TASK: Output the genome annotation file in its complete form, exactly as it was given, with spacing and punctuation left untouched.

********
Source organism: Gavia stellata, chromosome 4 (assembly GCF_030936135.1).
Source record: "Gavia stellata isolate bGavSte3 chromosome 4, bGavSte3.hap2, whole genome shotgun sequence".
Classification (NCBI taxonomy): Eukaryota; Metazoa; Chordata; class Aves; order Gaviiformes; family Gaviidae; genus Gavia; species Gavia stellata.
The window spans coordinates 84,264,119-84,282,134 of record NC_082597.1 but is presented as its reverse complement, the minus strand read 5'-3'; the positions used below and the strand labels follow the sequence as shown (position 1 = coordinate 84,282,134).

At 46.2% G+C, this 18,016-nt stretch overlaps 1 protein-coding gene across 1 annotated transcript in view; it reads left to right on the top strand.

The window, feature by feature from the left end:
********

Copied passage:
Source organism: Gavia stellata, chromosome 4 (assembly GCF_030936135.1).
Source record: "Gavia stellata isolate bGavSte3 chromosome 4, bGavSte3.hap2, whole genome shotgun sequence".
Classification (NCBI taxonomy): Eukaryota; Metazoa; Chordata; class Aves; order Gaviiformes; family Gaviidae; genus Gavia; species Gavia stellata.
The window spans coordinates 84,264,119-84,282,134 of record NC_082597.1 but is presented as its reverse complement, the minus strand read 5'-3'; the positions used below and the strand labels follow the sequence as shown (position 1 = coordinate 84,282,134).

At 46.2% G+C, this 18,016-nt stretch overlaps 1 protein-coding gene across 1 annotated transcript in view; it reads left to right on the top strand.

The window, feature by feature from the left end: